July 2016 - Lessons Learned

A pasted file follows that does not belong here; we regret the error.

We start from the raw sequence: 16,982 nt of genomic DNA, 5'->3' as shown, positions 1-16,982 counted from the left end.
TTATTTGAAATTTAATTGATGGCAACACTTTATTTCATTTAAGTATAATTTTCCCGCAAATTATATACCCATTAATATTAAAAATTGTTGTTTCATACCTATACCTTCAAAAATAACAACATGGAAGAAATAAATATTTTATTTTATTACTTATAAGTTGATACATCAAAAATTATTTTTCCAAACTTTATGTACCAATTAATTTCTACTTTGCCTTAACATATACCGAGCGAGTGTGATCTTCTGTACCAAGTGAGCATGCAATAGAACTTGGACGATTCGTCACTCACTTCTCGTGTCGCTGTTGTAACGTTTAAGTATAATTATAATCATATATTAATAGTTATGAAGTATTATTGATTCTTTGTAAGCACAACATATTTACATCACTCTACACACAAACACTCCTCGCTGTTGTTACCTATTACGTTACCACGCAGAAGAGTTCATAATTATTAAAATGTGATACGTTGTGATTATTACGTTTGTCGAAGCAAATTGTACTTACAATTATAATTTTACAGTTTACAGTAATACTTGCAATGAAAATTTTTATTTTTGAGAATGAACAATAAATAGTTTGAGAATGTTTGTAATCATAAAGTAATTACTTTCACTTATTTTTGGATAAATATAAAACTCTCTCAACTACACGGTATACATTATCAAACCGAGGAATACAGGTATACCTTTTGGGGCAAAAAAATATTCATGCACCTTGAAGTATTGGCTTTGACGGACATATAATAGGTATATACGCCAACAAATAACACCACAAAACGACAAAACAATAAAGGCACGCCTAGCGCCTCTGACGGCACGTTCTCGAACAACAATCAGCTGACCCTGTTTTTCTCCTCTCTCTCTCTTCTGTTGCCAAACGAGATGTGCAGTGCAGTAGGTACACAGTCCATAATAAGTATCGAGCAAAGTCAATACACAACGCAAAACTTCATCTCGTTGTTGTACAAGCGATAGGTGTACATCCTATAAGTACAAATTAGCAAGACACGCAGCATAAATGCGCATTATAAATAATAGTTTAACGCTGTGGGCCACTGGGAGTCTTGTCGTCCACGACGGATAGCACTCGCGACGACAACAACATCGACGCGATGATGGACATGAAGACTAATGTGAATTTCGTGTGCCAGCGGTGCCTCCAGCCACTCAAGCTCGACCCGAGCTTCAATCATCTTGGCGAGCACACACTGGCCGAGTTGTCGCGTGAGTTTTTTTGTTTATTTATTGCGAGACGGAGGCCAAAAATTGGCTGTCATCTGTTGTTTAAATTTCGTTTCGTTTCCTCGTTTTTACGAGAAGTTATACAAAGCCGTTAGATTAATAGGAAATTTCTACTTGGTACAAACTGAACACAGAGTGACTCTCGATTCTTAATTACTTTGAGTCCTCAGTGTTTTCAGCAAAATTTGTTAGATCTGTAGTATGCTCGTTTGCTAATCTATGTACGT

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60 | TH E M R EP O RT O R I G I NAT I O N S E R V I C I N G A NA LY T I C S S E C O N DA R Y M A R K E T SECONDARY MARKET THE LATEST Present and Future Look Bright for Jumbo Loans Post-crisis jumbo loans have low delinquency rates and are expected to continue to perform well. L ow delinquencies, a sig- nificant credit enhance- ment build-up, and high credit quality of loans remaining in pools are all fac- tors resulting in improved credit performance of post-crisis jum- bo residential mortgage-backed securities (RMBS) transactions rated by Moody's, according to Moody's Investors Service. According to Moody's ana - lysts Zimin Li and Michael B. Gallagher, "Elevated voluntary prepayments and transaction structures provide sufficient and continually increasing credit en- hancement for senior bonds and, as of March 2016, credit enhance- ment levels for all transactions were adequate." A jumbo mortgage is defined as a home loan for an amount that exceeds conforming loan limits es- tablished by regulation. For most of the United States, the jumbo loan limit is $417,000; for the highest-cost areas, it is $625,000. All post-crisis jumbo RMBS transactions have had low delinquencies since issuance, and the performance of jumbo RMBS transactions is expected to remain strong given the high credit quality of the remaining collateral. Voluntary prepayments remain elevated, which continues to enhance the credit quality of post-crisis jumbo RMBS. As long-term interest rates rise, prepayment rates will likely decline on jumbo RMBS; but according to Li and Gallagher, the credit enhancement to senior bonds built will provide sufficient coverage against serious delinquencies to these transactions. The Moody's data shows that credit enhancement for senior bonds has risen for post-crisis jumbo RMBS while serious delinquencies have stayed low. As for the outlook for jumbo RMBS, according to Li and Gallagher, "Delinquencies in post-crisis jumbo RMBS will remain low owing to a lack of negative selection, the continuously strong performance of the remaining loans, and the improving U.S. housing market. As the transactions season and mortgage loans prepay, the remaining bonds will continue to be backed by the high-credit-quality loans with higher borrower equities in the properties, helping to keep future default rates on the loans low."

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